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Meet the man who trounced five-time chief minister Parkash Singh Badal in his Lambi bastion | India News – Times of India



NEW DELHI: Not many outside Punjab had heard the name Gurmeet Singh Khudian before March 10, when the state’s assembly election results were declared.
However, the 59-year-old contesting his first assembly election carried out one of the biggest upsets in Punjab’s electoral history – defeating five-time chief minister Parkash Singh Badal from his Lambi bastion in Muktsar district.
Khudian, however, had long nurtured the dream of taking on Badal but had to wait for his time . The AAP leader shares with Amandeep Shukla how he almost got a chance in 2017 to contest against the Akali veteran on a Congress ticket but for a last minute change when Captain Amarinder Singh became the candidate.
Q: You were with Congress earlier. Why did you leave the Congress?
A: I was the Congress district president in the area for around for around five and a half years. I was ready to contest elections in 2017 and even the party leaders had given me the go ahead. However, just days ahead of the nominations the party took a decision and I got a phone call from Capt Amarinder Singh that the high command wanted him to contest. I agreed. He came, contested and left. He did not even thank us and in fact I felt there was some discrimination against our constituency since then.
I wanted to raise issues with Captain Amarinder Singh but a suitable opportunity did not arise. Then the covid wave had also broken out. Meanwhile, the AAP had contacted me, so I took the call to join them.
Q: Do you think you had a chance if the Congress had given you the ticket in 2017?
A: I feel confident that a similar result to what happened this time would have happened in 2017 as well if I was given the chance.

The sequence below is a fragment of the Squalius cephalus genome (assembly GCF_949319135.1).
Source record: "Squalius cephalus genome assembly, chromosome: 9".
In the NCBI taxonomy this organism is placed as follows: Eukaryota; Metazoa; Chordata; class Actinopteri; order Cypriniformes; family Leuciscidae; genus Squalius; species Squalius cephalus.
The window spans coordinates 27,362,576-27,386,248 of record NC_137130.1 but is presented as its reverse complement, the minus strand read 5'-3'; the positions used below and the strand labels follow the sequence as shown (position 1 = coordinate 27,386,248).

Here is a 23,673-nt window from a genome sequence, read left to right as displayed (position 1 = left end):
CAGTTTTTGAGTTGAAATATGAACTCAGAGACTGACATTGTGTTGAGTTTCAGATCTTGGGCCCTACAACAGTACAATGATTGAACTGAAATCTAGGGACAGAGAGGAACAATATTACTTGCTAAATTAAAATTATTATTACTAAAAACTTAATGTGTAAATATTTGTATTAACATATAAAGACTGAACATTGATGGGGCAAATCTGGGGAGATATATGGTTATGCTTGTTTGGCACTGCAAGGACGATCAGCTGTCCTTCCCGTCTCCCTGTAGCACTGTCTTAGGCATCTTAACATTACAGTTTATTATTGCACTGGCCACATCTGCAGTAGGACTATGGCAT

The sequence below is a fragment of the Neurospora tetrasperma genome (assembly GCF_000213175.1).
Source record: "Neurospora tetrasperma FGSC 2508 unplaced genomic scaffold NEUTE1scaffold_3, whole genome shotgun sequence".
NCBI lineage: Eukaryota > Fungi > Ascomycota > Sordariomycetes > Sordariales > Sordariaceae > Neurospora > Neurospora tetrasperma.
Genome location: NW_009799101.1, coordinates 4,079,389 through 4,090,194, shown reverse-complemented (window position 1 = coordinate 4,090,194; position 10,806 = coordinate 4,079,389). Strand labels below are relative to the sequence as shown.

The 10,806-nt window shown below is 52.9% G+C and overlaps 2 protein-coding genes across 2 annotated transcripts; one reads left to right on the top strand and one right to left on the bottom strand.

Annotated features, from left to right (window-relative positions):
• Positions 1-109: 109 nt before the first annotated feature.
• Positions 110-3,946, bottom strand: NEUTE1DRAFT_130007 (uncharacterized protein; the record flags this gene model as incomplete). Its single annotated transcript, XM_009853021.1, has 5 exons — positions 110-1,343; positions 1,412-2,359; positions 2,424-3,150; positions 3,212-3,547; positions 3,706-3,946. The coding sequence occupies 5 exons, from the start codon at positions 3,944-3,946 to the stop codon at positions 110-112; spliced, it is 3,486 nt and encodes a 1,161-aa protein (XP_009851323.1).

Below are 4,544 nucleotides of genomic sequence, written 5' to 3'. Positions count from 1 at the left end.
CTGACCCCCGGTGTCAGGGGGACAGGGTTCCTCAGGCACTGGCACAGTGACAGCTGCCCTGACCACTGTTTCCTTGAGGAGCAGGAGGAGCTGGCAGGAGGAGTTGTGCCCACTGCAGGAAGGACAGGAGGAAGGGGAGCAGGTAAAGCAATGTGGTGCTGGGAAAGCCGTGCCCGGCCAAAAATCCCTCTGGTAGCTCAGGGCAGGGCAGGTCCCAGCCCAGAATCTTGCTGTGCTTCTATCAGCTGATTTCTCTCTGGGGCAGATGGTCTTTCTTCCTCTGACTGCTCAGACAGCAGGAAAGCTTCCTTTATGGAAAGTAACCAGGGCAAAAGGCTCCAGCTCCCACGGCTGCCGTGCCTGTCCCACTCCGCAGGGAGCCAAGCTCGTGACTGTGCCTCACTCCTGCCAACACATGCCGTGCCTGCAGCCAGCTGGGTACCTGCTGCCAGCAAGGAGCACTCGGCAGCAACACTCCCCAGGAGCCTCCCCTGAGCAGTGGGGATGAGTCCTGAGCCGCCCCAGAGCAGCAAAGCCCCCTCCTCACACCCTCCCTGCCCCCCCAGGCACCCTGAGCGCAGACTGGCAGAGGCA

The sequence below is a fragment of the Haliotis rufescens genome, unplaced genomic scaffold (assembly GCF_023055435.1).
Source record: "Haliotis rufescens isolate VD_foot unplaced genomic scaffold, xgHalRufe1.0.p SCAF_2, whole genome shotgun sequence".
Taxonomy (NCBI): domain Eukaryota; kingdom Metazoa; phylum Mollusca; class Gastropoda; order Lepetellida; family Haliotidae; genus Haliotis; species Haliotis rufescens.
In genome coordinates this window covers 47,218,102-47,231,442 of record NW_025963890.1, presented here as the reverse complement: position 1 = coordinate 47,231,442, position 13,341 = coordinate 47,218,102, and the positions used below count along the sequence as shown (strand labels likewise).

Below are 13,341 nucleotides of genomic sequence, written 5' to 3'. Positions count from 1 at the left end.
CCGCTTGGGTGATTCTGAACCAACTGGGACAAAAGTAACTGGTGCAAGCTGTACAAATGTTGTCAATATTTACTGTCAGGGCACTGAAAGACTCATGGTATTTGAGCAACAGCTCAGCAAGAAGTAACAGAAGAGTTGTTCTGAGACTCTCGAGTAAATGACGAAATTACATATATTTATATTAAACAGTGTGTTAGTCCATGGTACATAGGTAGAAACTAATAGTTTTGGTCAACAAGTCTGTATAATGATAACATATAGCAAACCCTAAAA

Q: The Badal family was arguably Punjab’s most powerful family. Yet, you have been opposing them for quite long. Why did you decide to oppose them?
A: It was from my father’s (former Akali MP Jagdev Singh) time that our ways became separate. I have been opposing them since the 1990s. In 1991, I had contested Lok Sabha elections from Simranjit Singh Mann’s party. We kept opposing them, sometimes it would be one candidate, sometimes another. None of them could win.
My father had decide to move away from them. There was a feeling in the 1980s that the leadership was not keeping interests of the people in mind.
Q: Did you face any challenges as you opposed the Badal family considering you live in the same district?
A: My village is just at a ten kilometre distance from theirs. There were challenges but we faced them. There were attempts to pressure or placate. But we continued.
Q: You were steadfast in your opposition to the Badals. Why do you think you could not get a Congress ticket?
A: I feel, there could have been some kind of understanding, possibly, it may been more than understanding.
Q: Do you think your victory is a sign that dynasty politics in Punjab is not acceptable to people?
A: The Akali Dal was borne out of struggle. But Parkash Singh Badal, after becoming chief minister, started giving tickets to relatives to enhance his grip. He then gave the presidentship of the party to his son and made it Akali Dal Badal. It became a party of businessmen and relatives. They earned a lot through their businesses but moved away from the people.
If you look at the new assembly, it does not have members of the Badal family. Nor are there MLAs from one clan. There is nobody’s brother-in-law or son-in-law in the assembly. Someone has come from one background and another from elsewhere. If such assemblies are chosen, it will be good for people.
Q: Do you think you could have pulled off this upset even if there was no AAP wave?
A: We are a group of people who had been active in opposing them. This was the first assembly election that I contested and many people who remembered my father said they would vote for me. I got that benefit.
However, the party was definitely a big factor. There was ‘jhaadu’ (AAP symbol broom) everywhere.
The people had got tired of Congress and Akali leaders who would not listen to them and focus on their own businesses.
Now, it is our responsibility to work for people, or we may also face a similar situation. So, we have to work for people now.
Q: Do you expect a reward, a major responsibility after this big victory?
A: I already have a big responsibility. I am the MLA from Lambi. What can be bigger?

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